The Little Book Of The Amazing Spider-Man by Roy Thomas (book review).

As with ‘The Little Book Of The Avengers’, ‘The Little Book Of The Amazing Spider-Man’ follows a similar pattern of showing a lot of covers and interiors of your favourite neighbourhood webslinger. Unlike the Avengers, with only one character to focus, there is a better concentration on events and, indeed, we get several pages from particular well-deserved stories. Who can’t be moved seeing Spidey fighting to raise the debris from the Master Planner’s base to save Aunt May? Surely Ditko at his best. The biggest bonus is seeing the completer 3 page gag story by Stan Lee and Steve Ditko spoof of themselves and how they create Spider-Man. It made me check the ‘The Little Book Of The Fantastic Four’ that I’m reviewing next and they only have one page of ‘This Is A Plot’ so if you’ve never seen these spoofs (there was only one other and that was with Don Heck doing one) then you can understand where ‘Not Brand Echh!’ came from.

I didn’t know so many of the early ‘Amazing Spider-Man’ original covers had been thrown away simply for space reasons. Although I can understand the sentiment that Parker gave up his glasses when they broke because he didn’t need them because of his spider-enhancement, it’s noted here that it also removes any resemblance to a certain Clark Kent seems less of a reason in comparison. It’s not as though Peter Parker needs a disguise. I also didn’t know and we get to see here a different cover for Amazing Spider-Man # 89 which is significant as this is one of the ‘drug’ issues.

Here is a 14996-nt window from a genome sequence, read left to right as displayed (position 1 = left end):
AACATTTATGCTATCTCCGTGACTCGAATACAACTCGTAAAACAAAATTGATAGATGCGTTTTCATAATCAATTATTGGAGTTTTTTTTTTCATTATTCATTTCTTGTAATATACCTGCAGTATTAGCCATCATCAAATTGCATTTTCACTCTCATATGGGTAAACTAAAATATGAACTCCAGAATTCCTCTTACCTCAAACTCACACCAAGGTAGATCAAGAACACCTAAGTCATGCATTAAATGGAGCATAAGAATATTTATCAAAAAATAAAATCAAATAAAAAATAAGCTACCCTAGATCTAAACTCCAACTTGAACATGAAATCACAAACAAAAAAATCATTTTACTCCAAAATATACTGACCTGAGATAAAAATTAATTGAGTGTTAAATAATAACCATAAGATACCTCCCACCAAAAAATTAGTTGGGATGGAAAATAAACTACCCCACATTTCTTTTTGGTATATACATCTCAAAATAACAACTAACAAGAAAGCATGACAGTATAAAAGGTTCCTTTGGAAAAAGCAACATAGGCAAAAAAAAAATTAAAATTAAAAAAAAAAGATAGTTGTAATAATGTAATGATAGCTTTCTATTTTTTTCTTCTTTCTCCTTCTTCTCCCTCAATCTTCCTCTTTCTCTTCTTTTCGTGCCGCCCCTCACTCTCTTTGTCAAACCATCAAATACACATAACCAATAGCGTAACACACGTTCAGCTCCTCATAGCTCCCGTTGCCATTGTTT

Again, we see covers from foreign editions. In Germany, Spidey is ‘Die Spinne’, the Spider. Towards the end of the book, where we see multiple Spider-Men from across the world, we also have L’Uomo Ragno, a literal translation into Italian. It would have been interesting with all these books to have shown all the various names Marvel characters are called in different countries because some do have radical changes as I found when I explored the X-Men in my fandom days.

I did have a ponder on whether anything was left out and maybe a sampling of Spidey merchandise might have been useful. It’s not as though one of the computer games wasn’t shown.

When it comes to Spidey events in his time-line, I think I might have included the Jean DeWolff story but that’s my kind of memory recall. There’s a fair bet that you’ll have coverage of most things Spider-Man in this little book. You will also no doubt surprise your sprogs when you point out the issues you read as youngsters and if they’re very good you’ll pull the originals out of your attic to show them.

GF Willmetts

November 2017

(pub: Taschen. 190 page A5 softcover. Price: £ 6.99 (UK). ISBN: 978-3-8365-6781-7)

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